Dengue Outbreak in West Bengal

Even if partially because of improper waste management, Kolkata, the state capital of West Bengal and the third biggest city in India, experienced a Dengue Fever outbreak with 550 confirmed cases and 60 deaths. This outbreak coincides with a 600% increase in dengue cases in India and 71% increase in malaria cases in Mumbai in the last five years. Rain water accumulated in non biodegradable waste littered around a city acts as a major breeding environment for mosquitoes, thus increasing the density of mosquito population and making the transmission of mosquito related diseases like dengue, yellow fever and malaria easier. (2) (3)

Rabies in Jammu & Kashmir

Rabies due to stray dog bites is responsible for more than 20,000
deaths in India every year (4). Improper waste management has caused a 1:13 stray dog to human ratio in Srinagar (compared to 1 per 31 people in Mumbai and 1 per 100 in Chennai), where 54,000 people were bitten by stray dogs in a span of 3.5 years. Municipal waste on streets and at the dumpsite is an important source of food for stray dogs. The ultimate solution to controlling stray dogs is proper waste management (5). The public has been protesting about this stray dog menace for months now with no waste management solutions in sight, but only partial short term measures like dog sterilization.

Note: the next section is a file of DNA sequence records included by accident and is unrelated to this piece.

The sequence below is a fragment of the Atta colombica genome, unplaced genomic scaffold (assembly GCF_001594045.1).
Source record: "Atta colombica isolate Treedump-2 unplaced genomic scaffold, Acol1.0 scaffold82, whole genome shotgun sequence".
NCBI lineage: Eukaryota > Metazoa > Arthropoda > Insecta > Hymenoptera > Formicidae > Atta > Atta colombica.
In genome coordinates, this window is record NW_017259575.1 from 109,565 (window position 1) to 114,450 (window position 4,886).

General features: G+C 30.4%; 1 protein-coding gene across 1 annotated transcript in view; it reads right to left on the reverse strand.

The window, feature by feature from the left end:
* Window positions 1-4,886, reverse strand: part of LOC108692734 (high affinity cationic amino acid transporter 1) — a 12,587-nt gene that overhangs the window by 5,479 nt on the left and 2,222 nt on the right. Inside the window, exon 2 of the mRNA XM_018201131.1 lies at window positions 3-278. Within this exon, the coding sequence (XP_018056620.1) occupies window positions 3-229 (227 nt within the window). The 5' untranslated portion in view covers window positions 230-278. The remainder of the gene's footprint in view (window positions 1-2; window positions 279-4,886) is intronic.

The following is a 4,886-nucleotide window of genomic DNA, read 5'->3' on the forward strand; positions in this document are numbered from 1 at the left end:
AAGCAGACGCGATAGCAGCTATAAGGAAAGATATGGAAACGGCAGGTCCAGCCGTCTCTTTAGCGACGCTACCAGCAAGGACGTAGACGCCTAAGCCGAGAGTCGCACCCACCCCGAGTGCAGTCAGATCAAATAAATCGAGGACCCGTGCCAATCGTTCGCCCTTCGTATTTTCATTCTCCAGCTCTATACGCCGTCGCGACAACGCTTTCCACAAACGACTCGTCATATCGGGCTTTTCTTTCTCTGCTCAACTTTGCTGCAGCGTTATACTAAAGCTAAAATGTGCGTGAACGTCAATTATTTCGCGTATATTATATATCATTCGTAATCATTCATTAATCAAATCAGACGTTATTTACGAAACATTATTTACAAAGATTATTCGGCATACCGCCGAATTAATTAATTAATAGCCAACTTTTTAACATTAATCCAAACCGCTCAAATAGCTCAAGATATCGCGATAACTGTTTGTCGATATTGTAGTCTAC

Waste Management Crisis

In light of the large scale public protests in Kerala, Karnataka, Jammu and Kashmir, and Tamil Nadu and the change of Bengaluru’s municipal commissioner, the issue of improper waste management has already become political. However, local governments which are responsible for waste management will not be able to provide or implement immediate solutions. While policy gridlock ensues, public health of Indians will continue to be affected, quality of life will continue to degrade, and environmental resources will continue to be polluted.

The inability to provide immediate solutions to waste management in these cities is not the crisis; the true crisis is yet to come. Not just ten or fifteen, but there are 71 cities which generate more waste than Thiruvananthapuram (310 tonnes per day), and like Thiruvananthapuram, they have limited resources to handle it (6). During the course of the next decade, public unrest is expected to spread as these cities try to grapple with increasing quantities of waste. This will lead to a waste management crisis if government authorities do not leverage the current situation which has resulted in increased awareness to bring about long term reforms.

Twelve years since the Municipal Solid Waste (MSW) (Handling and Management) Rules 2000 were issued by the Ministry of Environment and Forests, the progress achieved is meager. As was mentioned at WTERT-India’s “1st International Brainstorming Workshop on Waste to Energy in India” (Workshop), no city complies with the MSW Rules 2000. Open dumping, open burning and landfill (dumpsite) fires, and open human and animal exposure to waste is common.